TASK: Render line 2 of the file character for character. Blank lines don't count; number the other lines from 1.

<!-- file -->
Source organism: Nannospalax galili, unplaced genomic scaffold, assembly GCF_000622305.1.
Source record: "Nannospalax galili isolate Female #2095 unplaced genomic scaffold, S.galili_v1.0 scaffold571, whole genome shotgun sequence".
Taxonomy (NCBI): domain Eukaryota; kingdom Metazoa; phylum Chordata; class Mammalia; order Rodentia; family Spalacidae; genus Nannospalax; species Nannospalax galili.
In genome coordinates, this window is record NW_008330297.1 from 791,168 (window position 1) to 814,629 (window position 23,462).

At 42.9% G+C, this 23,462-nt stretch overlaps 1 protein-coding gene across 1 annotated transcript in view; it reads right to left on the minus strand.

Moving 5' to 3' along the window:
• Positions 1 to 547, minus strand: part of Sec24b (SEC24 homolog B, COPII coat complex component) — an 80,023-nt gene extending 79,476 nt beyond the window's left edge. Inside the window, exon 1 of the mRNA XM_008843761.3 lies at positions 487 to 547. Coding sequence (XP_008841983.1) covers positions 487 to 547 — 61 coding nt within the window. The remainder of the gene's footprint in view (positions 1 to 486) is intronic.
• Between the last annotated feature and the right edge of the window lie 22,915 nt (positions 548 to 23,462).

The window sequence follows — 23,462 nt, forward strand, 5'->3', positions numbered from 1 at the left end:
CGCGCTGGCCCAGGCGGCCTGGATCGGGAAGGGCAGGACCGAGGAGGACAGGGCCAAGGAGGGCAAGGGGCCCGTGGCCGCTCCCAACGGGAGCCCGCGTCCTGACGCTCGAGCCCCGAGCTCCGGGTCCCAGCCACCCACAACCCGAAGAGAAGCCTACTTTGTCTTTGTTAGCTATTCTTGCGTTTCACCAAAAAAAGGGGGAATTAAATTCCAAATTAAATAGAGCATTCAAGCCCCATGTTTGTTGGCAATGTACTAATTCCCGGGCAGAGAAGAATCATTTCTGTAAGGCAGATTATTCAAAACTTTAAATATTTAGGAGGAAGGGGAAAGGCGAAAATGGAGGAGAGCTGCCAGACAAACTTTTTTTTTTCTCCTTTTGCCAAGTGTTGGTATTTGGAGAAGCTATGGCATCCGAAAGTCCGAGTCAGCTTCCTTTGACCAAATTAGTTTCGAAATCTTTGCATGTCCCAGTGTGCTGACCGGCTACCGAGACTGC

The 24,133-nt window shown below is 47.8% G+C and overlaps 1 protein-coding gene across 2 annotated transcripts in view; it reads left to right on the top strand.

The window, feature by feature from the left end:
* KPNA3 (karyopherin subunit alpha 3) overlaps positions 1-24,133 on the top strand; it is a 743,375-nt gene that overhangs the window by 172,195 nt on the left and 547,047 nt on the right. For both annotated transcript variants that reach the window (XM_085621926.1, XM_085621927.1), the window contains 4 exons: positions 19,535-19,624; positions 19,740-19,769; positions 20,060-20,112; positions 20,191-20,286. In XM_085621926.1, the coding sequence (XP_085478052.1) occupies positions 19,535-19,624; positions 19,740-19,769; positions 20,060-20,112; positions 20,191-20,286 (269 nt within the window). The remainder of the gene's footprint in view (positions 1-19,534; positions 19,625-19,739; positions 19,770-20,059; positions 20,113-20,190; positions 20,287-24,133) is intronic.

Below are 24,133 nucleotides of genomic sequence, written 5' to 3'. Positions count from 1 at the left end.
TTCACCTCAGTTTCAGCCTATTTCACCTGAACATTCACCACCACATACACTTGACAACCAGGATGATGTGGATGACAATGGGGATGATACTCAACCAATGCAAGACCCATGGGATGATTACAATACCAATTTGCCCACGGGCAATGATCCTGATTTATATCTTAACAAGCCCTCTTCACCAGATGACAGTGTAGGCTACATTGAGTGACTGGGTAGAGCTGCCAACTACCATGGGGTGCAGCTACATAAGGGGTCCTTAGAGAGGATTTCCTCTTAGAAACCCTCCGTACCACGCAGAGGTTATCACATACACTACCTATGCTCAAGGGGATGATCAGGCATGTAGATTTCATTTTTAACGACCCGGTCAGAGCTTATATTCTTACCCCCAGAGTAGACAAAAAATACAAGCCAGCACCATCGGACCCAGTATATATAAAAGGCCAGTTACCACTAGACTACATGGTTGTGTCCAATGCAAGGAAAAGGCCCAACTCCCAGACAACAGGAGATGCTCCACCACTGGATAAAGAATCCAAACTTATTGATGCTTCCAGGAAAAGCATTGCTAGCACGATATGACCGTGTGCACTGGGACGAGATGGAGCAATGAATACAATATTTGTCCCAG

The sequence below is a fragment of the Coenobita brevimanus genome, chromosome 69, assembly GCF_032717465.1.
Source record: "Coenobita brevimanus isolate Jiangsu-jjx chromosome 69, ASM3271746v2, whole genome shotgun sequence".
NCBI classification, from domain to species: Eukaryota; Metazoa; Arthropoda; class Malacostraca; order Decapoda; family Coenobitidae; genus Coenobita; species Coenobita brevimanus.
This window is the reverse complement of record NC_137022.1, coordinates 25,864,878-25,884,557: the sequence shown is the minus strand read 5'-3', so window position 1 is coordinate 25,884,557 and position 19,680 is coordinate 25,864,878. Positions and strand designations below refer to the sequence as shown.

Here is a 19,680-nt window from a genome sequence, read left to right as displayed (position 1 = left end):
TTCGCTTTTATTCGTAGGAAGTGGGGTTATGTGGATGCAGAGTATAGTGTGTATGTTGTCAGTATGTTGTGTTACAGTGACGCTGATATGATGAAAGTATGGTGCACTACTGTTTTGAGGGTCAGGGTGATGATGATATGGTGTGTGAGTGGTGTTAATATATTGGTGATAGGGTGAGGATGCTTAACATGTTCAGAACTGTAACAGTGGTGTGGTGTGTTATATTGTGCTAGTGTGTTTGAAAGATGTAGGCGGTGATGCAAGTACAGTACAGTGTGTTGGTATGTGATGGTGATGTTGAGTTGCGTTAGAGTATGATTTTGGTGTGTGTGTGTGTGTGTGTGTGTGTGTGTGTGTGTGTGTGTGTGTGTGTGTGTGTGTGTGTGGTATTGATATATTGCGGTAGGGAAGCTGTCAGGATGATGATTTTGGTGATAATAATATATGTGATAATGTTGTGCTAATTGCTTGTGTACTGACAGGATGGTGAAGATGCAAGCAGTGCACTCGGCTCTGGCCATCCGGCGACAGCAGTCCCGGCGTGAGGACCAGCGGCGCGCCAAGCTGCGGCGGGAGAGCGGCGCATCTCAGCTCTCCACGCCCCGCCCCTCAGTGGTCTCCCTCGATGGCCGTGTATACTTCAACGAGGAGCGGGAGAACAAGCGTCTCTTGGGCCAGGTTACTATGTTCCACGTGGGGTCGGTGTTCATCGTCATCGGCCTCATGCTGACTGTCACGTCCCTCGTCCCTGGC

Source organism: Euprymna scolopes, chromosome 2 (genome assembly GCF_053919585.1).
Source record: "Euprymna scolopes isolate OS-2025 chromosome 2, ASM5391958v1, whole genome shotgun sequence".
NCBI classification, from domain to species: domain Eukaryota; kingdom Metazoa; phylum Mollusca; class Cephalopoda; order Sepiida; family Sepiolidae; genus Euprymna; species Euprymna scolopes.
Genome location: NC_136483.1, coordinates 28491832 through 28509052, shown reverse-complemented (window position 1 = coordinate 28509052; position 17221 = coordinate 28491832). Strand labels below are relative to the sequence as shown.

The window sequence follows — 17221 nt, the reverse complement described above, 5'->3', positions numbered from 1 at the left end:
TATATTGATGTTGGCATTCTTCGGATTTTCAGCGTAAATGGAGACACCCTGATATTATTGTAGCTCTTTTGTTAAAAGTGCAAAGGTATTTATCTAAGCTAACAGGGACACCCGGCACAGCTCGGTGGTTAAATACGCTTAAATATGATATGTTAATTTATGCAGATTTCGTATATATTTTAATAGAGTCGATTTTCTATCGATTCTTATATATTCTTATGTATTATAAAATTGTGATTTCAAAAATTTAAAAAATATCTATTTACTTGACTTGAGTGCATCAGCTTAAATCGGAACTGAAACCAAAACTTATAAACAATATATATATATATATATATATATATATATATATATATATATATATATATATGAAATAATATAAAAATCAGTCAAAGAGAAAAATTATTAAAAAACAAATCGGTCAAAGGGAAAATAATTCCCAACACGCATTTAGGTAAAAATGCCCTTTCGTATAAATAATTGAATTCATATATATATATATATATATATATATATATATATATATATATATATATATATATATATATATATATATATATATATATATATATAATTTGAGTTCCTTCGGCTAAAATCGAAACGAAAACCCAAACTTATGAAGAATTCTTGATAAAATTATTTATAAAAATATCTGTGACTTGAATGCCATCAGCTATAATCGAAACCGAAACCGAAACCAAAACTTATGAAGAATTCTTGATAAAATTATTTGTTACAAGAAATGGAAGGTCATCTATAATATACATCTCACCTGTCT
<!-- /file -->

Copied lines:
Source record: "Nannospalax galili isolate Female #2095 unplaced genomic scaffold, S.galili_v1.0 scaffold571, whole genome shotgun sequence".